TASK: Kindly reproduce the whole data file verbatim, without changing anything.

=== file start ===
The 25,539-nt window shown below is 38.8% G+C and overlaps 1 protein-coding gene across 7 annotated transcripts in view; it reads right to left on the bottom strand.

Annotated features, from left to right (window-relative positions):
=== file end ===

The 25,539-nt window shown below is 38.8% G+C and overlaps 1 protein-coding gene across 7 annotated transcripts in view; it reads right to left on the bottom strand.

Annotated features, from left to right (window-relative positions):